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Airline passenger describes 'nightmare' of a failed flight to Thunder Bay

Porter Airlines offers $500 compensation for 'an unusual and unfortunate' flight disruption

THUNDER BAY — A city woman is calling on Porter Airlines to improve its procedures for accommodating and communicating with passengers affected by flight disruptions.

Anna Marchese says the way passengers on a June 15 flight from Toronto were treated reminded her of a third world country where people struggle just to get a drink of water.

The airline cites extenuating circumstances, is offering its apologies, and says every passenger is entitled to the maximum compensation of $500.

As Marchese outlined in a letter to Porter, the "horrific nightmare" began when her early evening flight arrived at Thunder Bay but was unable to land because of weather conditions and federal safety regulations.

This has happened numerous times to various airlines since construction on the main runway began this spring.

The alternate runway – the only one available for about six months this year – is not equipped with the navigation system that's required for aircraft to land below a cloud ceiling of 500 feet or visibility less than 1 3/4 miles.

Marchese said passengers were unaware that this was the root of the problem.

After two attempts to land, the Porter pilot announced he would fly on to Sioux Lookout. 

"It was now close to midnight. Our family and friends were in the Thunder Bay Airport without any explanation and frantic" with worry about what had happened, Marchese wrote.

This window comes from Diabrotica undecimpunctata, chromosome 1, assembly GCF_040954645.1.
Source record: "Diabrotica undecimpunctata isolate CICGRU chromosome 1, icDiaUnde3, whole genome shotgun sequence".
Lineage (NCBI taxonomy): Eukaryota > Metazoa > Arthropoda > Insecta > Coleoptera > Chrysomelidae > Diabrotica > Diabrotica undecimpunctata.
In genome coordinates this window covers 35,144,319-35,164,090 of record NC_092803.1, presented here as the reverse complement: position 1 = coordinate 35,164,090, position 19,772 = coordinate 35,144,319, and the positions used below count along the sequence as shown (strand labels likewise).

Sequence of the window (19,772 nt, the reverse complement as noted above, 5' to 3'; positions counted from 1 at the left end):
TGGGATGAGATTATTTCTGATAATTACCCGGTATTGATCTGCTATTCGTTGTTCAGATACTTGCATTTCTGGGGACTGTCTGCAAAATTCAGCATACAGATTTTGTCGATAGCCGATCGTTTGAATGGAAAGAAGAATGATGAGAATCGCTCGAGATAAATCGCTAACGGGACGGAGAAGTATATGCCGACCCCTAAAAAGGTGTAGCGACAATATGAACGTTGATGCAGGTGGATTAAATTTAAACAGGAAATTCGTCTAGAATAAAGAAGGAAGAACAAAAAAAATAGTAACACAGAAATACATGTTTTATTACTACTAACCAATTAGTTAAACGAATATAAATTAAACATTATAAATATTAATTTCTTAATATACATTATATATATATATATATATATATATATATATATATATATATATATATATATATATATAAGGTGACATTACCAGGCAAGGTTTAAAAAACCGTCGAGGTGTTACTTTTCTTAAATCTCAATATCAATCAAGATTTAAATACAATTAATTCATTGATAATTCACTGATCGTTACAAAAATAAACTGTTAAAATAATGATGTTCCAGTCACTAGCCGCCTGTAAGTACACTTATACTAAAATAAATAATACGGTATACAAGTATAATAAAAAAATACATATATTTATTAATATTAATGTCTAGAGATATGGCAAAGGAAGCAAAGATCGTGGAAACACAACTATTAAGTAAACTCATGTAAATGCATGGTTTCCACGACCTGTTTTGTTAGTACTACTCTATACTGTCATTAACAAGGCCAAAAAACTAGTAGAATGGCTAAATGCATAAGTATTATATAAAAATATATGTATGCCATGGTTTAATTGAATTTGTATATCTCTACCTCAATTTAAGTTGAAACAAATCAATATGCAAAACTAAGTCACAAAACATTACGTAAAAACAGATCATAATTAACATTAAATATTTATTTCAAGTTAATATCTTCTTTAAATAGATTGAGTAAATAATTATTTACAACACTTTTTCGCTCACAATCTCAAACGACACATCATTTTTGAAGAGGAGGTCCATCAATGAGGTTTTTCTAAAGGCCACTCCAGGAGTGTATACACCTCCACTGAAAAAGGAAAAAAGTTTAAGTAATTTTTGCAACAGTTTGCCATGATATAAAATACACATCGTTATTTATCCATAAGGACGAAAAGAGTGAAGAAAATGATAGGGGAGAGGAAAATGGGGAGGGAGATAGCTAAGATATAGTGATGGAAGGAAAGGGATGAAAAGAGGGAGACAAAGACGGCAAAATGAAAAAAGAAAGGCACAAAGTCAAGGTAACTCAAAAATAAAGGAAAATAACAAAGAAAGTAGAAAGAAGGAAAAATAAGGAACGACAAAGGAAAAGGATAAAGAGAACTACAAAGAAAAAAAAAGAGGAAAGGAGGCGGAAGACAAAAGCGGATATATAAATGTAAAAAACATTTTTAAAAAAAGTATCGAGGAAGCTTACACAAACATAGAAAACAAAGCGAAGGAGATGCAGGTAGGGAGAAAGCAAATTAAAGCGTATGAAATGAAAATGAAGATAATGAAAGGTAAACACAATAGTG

She said Porter staff in the airport had failed to provide any answers.

After leaving Sioux Lookout, the aircraft was flown to Hamilton because Billy Bishop's curfew prevented a landing there. 

In Hamilton, passengers grabbed their luggage off the tarmac at 1:30 a.m. and learned the airport's washroom facilities were unavailable to them..

The same problem happened on a bus provided by the airline to take them to Toronto.

"We were told we were not allowed to go to the bathroom, [as] the bus driver told us it was not working," Marchese told TBnewswatch in an interview. 

This was an issue, she said, because passengers had already been unable to use the washroom on the aircraft since Sioux Lookout, where a disposal service was unavailable to empty the lavatory when it landed there.

On arrival in Toronto about 3 a.m., they found that the island airport was closed until 5:30 a.m., and that getting in touch with Porter was problematic.

"We were handed a card with the Porter customer service number but it wasn't in service yet," Marchese said.

Passengers were given the option of continuing on the bus to downtown Toronto, but hotels had limited availability. 

"We were told we had to get our own hotel room. People who called were told it was about $900 to $1,000 per night."

Some passengers, Marchese said, received text messages advising of rebooked flights leaving at various times later in the day, but at this point many had cellphones with dead batteries.

As they waited until dawn,  many "sat outside on the street curb with their suitcases" with no washroom facilities, no water, no chairs, and no protection from the elements. 

People were left scared and confused, Marchese says

Marchese said people were left scared and confused.

"Sadly, there were passengers left with their walkers, canes and crutches. Many had come to Toronto for medical appointments," she said in her letter. "Why would you leave your customers standing outside following such an ordeal?"